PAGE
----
Ben Nathan is part of the Artist Dis-Placement Project at ZK/U Berlin. At TSR, a company that recycles metal, he investigates the processing and explores the routes of this valuable resource.
Text and drawings by Ben Nathan
I am always unsure why people ask me about my interest in the infrastructure of our cities. Why would I not be? Metal is very valuable. That’s why we keep it from the landfill–piles of rusted, old washing machines equal piles of money. Copper, brass and aluminium are worth a fortune. Maybe this would have been a better profession for me.
A lot of noise from the crushing machine and heavy goods vehicles beckoned me to the TSR metal scrap yard in Westhafen, Berlin in 2017.
We wandered around the site. No fences or barriers to scale, a friend and I were confronted by a site staff member who admonished us for taking photos without permission, and at the same time, shared his manager’s contact details.
That’s how I got involved in the Artist Dis-Placement programme.
Wandering around the yard figuring out how all this metal was processed, I noticed a boat–Rita–that I had seen from time to time in the dock. Sometimes, on my way for a swim at Plötzensee, I had seen this scrap metal boat pass under Ludwig Hoffmann Brücke.
At first, I felt quite removed from the workers at TSR, having to deal with a language barrier non-existent in the international art scene of Berlin, of which I am a part–and also a good incentive for me to at least try to speak German.
Visiting TSR several times a week, Rita’s Captain Jan Halicki one day invited me aboard for coffee. Not long after, he and his wife asked me to join them on their much traveled route to the metal processing plant, not knowing me from Adam.
It was then that I decided to track the scrap metal’s journey from Berlin to Brandenburg, see how it is processed and then delivered to the steel mill.
During the big freeze of April 2017, I spent three days on that ship, making a return 140km trip from Berlin’s Western Harbour to Brandenburg. We broke through ice on the Havel River, snow piling up inside the empty 76-metre vessel.
Rita’s roundabout trajectory is carefully logged in the captain’s logbook. He has been a captain over 30 years, and is also a mechanic and an electrician. His wife Marzena Halicka also steers the ship.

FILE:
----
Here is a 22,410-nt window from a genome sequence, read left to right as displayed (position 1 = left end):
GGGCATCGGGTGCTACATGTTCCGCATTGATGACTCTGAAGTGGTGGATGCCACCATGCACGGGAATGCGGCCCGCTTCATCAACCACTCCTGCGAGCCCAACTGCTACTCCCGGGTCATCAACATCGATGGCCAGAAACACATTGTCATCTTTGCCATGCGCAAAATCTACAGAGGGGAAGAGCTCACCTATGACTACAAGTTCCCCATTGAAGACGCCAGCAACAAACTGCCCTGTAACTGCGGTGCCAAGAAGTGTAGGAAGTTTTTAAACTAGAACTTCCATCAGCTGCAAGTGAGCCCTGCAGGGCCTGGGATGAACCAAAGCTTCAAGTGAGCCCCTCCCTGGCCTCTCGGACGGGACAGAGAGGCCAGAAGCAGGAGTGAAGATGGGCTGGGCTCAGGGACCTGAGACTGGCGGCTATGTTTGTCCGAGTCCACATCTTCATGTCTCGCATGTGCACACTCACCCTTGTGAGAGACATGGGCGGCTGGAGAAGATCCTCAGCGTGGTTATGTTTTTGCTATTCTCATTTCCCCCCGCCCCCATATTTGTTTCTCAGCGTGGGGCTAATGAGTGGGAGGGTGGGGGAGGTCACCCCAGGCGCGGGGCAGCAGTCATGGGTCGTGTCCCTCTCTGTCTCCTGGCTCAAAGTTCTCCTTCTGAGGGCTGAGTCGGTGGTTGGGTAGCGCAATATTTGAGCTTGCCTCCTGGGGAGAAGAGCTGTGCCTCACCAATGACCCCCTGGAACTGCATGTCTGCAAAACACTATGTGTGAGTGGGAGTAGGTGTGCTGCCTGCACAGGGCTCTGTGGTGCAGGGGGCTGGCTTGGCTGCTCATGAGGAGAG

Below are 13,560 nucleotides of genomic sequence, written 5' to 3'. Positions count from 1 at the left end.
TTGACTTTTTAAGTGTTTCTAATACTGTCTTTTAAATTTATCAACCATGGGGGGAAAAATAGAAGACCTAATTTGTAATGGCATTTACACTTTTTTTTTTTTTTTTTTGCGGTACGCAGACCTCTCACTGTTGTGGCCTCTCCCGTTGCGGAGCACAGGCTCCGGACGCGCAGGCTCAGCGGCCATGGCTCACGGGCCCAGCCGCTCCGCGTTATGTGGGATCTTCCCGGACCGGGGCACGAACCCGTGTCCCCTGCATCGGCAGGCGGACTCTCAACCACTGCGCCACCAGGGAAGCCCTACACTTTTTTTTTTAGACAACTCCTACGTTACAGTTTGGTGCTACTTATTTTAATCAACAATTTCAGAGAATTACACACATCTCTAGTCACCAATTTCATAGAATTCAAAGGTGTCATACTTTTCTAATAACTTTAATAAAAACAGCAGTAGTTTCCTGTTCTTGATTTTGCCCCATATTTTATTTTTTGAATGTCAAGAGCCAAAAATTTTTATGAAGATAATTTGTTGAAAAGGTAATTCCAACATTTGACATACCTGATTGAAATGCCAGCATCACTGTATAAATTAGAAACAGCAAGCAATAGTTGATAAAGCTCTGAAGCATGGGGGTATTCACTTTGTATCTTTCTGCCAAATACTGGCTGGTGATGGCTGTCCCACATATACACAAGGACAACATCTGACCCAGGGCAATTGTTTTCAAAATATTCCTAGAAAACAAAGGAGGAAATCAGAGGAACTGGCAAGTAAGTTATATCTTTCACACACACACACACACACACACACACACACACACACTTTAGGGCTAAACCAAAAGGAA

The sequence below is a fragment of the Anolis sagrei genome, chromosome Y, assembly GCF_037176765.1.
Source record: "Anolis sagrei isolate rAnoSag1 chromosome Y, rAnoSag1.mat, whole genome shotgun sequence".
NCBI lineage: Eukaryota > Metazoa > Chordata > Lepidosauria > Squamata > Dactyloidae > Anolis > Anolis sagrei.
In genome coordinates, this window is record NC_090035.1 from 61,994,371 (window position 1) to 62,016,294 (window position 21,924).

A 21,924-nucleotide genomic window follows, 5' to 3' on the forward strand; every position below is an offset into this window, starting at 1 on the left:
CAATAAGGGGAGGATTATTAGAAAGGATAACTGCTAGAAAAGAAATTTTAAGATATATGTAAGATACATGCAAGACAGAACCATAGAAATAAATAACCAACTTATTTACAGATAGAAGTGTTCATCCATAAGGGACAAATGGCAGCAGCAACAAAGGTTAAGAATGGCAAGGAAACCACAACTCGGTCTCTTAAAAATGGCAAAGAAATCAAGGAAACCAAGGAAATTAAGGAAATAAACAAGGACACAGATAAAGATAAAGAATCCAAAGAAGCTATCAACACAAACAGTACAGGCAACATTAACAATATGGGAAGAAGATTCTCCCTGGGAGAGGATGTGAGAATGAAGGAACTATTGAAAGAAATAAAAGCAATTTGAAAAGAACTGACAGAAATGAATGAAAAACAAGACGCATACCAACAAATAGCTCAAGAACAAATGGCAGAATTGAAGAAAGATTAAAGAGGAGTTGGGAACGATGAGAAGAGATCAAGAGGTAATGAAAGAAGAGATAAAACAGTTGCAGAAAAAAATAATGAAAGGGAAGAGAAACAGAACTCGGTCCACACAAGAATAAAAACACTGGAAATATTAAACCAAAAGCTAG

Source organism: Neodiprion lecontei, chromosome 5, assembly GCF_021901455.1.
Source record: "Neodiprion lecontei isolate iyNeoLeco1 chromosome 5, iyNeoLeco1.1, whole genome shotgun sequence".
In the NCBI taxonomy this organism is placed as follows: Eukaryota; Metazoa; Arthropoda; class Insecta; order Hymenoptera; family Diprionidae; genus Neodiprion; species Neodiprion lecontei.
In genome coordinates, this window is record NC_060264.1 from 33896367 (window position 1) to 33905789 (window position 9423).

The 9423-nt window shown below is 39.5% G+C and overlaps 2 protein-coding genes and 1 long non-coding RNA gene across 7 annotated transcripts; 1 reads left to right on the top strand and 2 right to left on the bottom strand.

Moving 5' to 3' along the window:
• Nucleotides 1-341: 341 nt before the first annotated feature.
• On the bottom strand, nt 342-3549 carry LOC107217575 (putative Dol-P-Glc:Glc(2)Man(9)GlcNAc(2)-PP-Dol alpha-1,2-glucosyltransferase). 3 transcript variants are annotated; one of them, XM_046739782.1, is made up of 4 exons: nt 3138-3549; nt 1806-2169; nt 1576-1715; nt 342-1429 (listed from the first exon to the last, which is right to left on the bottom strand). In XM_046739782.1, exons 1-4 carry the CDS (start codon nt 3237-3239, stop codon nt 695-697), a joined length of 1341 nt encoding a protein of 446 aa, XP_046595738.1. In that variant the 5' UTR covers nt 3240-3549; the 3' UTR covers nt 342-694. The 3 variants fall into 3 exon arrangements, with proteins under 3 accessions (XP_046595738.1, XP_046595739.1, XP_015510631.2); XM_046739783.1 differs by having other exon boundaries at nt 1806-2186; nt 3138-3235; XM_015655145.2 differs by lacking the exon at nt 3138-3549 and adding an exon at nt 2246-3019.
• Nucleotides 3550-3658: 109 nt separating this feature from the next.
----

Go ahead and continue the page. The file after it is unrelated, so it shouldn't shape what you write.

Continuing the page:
Sailing past Pfaueninsel and Grunewaldturm with over 500 tonnes of scrap metal in the foreground–is a surreal sight. On deck, it’s hard to describe the curious sweet chemical scent emanating from crushed cars. We take turns eating lunch. I film from the boat’s roof, people wave and gaze at its heavy weight, as Rita coming their way.
Snacking on delicious homemade krokiety and a cup barszcz to the rhythm of Disco Polo, I go back out on deck.
The next morning, as the ship is unloaded, the whole thing starts to rock and Hurricane Rita had started.
At Brandenburg on the site tour I was granted access to go inside the machinery housing and film. The Eddy current conveyor belts whipped hammered chunks of metal into the air and sorted them using powerful electromagnets. In other rooms people literally grabbed valuable metal, such as copper, brass and stainless steel. Once in a while a large tube of metal made an appearance and was snapped up ad thrown down another hole before it could cause any damage. Outside, excavator cranes swung around and threw handfuls of material creating metal mountains ready for the shredding machine. The machinery and humans worked together, in came bicycles, zimmer frames, carwashes and wheel chairs and out came piles of sorted metals. Towards the end of the day I filmed the freight train to the boundary of the former GDR steel mill, this is the end of the journey.
This is a work in progress, made possible by the generous hospitality of Captain Jan Haliki and his wife Marzena Halicka. Metal recycling scrap yard visits thanks to TSR.